Written by Nirali Joshi.

A spate of train derailments on the Indian Railways this year once again highlighted the critical state of the country’s public transport provision. The accidents led to widespread criticism of the current government’s priorities in revamping and restructuring this public utility (the designs for which have so far been dominated by investment-heavy high-speed bullet trains for select routes,  encouragement of private participation, and corporatisation of its management). The sobering effect of  frequent railway accidents pushed the government to spell out its measures to address the more systemic and critical issues long ailing the system and especially affecting the safety of its millions of users.

The lack of co-ordination between railway, state and local government hampers the adequate provision of track crossing infrastructure such as foot and road overbridges/underpasses.

Plying 8.107 billion passengers annually over 119,630 kilometres of total track, railways remain the cheapest form of both long and short distance travel in India and are widely used by all classes of people. Over-utilisation, track fatigue and reduction in maintenance time combined with underinvestment in railway infrastructure have been stated as the prime causes for the declining safety on India’s railways. As per official numbers quoted by the Indian Railway, train-related accidents kill around 200 persons annually, and there has been a five-fold increase in railway accidents over the past five years.

While the absolute numbers of railway-related deaths and injuries (5.9 percent of total traffic accidents) may seem low compared to road accidents (93.5 percent) and the accident rate low in proportion to the number of people who use the railway system, epidemiology studies from select trauma centres indicate that railway accidents tend to be far more severe, and result in higher mortality and amputations. Moreover, increased investment and efforts toward improving operational and infrastructural safety will do little to address the high number of deaths owing to factors such as track-crossing.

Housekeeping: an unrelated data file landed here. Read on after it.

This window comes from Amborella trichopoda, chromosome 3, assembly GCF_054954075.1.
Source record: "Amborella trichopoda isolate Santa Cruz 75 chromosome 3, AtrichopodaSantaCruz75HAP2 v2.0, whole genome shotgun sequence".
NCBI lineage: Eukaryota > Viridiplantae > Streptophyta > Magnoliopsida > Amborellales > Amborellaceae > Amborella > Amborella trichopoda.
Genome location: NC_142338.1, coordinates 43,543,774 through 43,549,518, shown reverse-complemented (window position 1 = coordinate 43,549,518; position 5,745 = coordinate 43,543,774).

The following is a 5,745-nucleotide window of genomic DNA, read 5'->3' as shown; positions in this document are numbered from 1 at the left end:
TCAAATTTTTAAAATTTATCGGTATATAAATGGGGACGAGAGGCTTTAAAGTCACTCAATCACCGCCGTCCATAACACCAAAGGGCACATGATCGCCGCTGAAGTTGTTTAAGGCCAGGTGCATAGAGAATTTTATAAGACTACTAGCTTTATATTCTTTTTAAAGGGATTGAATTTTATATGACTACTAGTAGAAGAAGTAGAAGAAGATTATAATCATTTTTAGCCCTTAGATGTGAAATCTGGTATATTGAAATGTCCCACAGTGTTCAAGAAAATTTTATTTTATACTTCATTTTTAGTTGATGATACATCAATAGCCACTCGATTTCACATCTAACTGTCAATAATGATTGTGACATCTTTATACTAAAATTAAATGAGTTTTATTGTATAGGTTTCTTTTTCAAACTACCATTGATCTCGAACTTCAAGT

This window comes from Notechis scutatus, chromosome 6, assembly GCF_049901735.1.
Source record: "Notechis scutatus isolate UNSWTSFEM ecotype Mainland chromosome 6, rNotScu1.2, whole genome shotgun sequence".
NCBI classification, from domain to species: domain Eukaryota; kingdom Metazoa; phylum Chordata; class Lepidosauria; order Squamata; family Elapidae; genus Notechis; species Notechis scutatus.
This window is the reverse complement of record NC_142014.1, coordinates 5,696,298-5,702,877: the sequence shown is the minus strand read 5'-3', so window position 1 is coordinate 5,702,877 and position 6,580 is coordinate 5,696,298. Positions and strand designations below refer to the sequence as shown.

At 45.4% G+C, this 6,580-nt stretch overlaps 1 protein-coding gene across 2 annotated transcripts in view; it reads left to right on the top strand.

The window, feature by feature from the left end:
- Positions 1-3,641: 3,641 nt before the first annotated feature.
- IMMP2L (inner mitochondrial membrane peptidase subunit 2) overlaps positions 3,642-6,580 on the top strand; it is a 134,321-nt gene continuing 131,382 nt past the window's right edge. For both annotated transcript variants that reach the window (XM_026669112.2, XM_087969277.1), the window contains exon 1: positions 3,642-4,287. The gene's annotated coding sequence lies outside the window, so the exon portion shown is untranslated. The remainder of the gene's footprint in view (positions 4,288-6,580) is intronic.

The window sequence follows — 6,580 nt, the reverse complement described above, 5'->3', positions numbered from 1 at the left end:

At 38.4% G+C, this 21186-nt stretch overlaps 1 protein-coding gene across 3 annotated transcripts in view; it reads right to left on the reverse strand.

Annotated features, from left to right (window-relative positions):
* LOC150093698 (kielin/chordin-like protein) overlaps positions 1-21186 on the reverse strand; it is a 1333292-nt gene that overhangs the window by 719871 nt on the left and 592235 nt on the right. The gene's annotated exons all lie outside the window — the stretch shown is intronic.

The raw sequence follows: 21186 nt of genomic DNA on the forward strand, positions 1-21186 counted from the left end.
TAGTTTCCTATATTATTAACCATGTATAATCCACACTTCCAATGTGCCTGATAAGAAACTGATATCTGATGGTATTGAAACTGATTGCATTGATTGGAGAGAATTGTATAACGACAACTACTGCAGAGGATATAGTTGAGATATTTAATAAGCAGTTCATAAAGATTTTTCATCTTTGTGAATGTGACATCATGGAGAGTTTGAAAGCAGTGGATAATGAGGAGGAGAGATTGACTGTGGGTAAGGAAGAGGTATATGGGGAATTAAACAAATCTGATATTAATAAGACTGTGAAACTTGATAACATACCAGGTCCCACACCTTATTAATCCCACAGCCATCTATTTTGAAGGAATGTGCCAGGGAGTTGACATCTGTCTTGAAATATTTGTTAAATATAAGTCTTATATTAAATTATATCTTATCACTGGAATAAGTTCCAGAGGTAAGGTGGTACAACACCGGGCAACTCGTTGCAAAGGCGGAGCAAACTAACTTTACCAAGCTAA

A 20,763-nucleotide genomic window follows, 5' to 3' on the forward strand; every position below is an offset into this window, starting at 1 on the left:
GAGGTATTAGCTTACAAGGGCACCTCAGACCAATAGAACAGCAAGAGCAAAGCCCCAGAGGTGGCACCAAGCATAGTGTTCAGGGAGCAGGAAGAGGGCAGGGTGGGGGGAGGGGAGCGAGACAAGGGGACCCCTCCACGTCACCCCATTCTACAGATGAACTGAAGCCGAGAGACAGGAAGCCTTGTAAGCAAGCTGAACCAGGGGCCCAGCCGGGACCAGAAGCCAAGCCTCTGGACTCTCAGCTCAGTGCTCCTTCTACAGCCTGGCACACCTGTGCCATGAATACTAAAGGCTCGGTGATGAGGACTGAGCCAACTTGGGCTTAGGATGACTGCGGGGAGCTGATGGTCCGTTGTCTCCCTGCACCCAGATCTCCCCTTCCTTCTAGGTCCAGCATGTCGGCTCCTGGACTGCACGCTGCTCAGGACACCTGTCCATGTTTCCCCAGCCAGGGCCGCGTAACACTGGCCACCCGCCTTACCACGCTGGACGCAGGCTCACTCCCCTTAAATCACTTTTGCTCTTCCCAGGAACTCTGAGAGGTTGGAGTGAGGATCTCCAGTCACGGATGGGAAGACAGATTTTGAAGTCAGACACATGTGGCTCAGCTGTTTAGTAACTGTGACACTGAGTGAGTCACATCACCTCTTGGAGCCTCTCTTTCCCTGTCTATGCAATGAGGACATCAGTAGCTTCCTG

Classified as ‘other accidents’ or ‘trespassing’, such deaths total nearly 15,000 per year. On its part, the Indian Railway clarifies its own commitment only toward effecting behavioural change of track crossers through campaigns and punitive action. On the other hand, the lack of co-ordination between railway, state and local government hampers the adequate provision of alternate track crossing infrastructure such as foot and road overbridges/underpasses. Together with increasing urbanisation and ad hoc transport planning, this ensures that such incidences remain chronic to Indian cities.

Further, public transport in India is considered subsidy-heavy and inefficient, operating under conditions of outdated technology, incompetent management, corruption and low worker productivity. The high level of fragmentation in transport planning, governance and law is particularly detrimental for transport safety, which tends to rank low in policy and implementation priorities for national, state and local governments. For example, the key policy aimed at integrating urban transport planning – the National Urban Transport Policy (NUTP) is pioneered by the Ministry of Urban Development that sets guidelines for urban development (a State subject). Here, the need for greater co-ordination between different transport bodies focused on the smooth implementation of urban transport and has little emphasis on safety.